With your young drivers, is having more practice time important to you? "It would be better to be able to run a lot of long runs and to know exactly the direction your car is going. It's hard to go out there and make two 50-lap runs plus at each Happy Hour plus qualifying and practice. First thing you know you've got 200 miles on it. We try to only put 100 miles on a race motor - maximum."
On Kevin Harvick for 2002 "Everything is great with Kevin Harvick. We had great Daytona 500 other than the crash, and I feel that was out of his control. At Rockingham, we were a little too loose at qualifying and got behind early in the race. Once we got in a (better) position, we had a second or third-place car all day. It was similar situation out at Las Vegas (last weekend). We pitted and two laps later the caution came out. It's very competitive right now. It's tough - especially with the Chevrolet."
Comments by Kevin Hamlin: Do you think NASCAR should establish a consistent rule for the red or yellow flag in the late laps? "We try to base some of our decisions on NASCAR being consistent. Going back to Rockingham, I don't know why they weren't consistent then. They didn't think they had enough time to get the race organized to finish the way they wanted to finish. It would be great if they'd put something in black and white so we actually knew what would happen if there were a 10 or 20 or 25 restart. It would make the crew chief's job a lot easier when deciding whether to pit or not pit."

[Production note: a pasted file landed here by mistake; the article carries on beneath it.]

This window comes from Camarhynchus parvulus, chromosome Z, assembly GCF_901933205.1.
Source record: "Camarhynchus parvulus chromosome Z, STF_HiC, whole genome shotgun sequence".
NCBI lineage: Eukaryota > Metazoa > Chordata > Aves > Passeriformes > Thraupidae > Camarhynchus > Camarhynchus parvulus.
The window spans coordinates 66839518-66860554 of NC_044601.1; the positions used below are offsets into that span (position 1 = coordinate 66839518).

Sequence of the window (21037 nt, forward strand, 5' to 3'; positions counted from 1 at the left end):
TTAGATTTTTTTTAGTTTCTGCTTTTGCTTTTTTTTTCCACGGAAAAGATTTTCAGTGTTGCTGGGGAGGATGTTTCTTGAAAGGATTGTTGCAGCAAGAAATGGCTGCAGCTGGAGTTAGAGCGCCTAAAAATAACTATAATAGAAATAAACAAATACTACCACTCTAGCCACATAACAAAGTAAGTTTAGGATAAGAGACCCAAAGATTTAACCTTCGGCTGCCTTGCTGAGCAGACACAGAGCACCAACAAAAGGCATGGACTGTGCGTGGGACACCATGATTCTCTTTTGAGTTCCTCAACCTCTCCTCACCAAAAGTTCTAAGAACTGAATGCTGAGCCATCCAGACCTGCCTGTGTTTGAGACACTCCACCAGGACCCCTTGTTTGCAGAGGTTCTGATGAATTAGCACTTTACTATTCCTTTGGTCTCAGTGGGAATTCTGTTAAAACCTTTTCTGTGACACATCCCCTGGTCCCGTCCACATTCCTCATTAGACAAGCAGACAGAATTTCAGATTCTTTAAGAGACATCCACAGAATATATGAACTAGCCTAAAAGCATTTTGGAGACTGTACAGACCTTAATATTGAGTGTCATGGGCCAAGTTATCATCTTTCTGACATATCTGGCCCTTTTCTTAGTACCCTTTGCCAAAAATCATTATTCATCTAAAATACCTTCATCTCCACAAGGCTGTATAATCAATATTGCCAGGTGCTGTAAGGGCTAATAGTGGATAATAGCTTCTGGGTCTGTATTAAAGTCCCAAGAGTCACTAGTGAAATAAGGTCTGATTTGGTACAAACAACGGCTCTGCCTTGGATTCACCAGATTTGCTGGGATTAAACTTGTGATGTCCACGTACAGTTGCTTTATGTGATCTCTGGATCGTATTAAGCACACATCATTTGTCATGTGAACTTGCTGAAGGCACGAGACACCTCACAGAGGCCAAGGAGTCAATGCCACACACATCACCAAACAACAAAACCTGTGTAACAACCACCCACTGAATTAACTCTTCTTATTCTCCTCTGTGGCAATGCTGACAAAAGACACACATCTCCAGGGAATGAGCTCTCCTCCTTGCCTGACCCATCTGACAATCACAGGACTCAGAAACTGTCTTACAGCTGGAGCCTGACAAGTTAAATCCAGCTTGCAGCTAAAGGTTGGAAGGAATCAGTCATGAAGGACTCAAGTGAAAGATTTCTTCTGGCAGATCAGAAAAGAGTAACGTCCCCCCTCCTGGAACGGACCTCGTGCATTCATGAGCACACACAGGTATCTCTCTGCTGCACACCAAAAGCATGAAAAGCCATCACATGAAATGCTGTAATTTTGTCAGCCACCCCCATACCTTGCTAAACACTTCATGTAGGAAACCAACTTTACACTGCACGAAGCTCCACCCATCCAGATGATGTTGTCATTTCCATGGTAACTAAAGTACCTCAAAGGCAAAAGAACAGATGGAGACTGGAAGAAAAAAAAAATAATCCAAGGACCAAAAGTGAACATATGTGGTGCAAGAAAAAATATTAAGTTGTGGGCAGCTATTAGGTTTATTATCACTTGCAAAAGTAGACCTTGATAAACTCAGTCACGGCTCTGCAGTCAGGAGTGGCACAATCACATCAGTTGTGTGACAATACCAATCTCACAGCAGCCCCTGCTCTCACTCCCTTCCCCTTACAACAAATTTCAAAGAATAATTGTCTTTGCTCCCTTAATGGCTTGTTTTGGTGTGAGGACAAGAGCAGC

Short of going to a common template, is there a way to stop all the griping and complaining about which manufacturers get rules changes? "Over the last few years it's definitely changed. Everybody looks to their manufacturer to get things taken care of for them. The smarter we get, the harder it is for NASCAR to make the rules even. Aerodynamics is a big part of this sport now. In the early '90's it wasn't as big an issue is it is now. Everybody knows it and the public knows it. There are a lot of little things that they check on our cars that the public doesn't see or understand. Maybe they say they'll give the Chevrolets two and a half inches of kickout and the Dodges get an inch, but they don't understand what that inch means from where they're measuring it and total length and all. Some of those numbers are deceiving to the public.
"To have somewhat of a common template might make the job easier for NASCAR. It's a tough job that they have right now in trying to balance this thing out every time somebody seems to think the scales are unbalanced. Last year, everything seemed like it was pretty good and the Dodges had a brand new car that they were working with, and they gave them something on the nose that really picked it up and made it good. Well then, Ford thought they wanted that and now Chevrolet thinks they need to balance that back out a little bit to make things more even."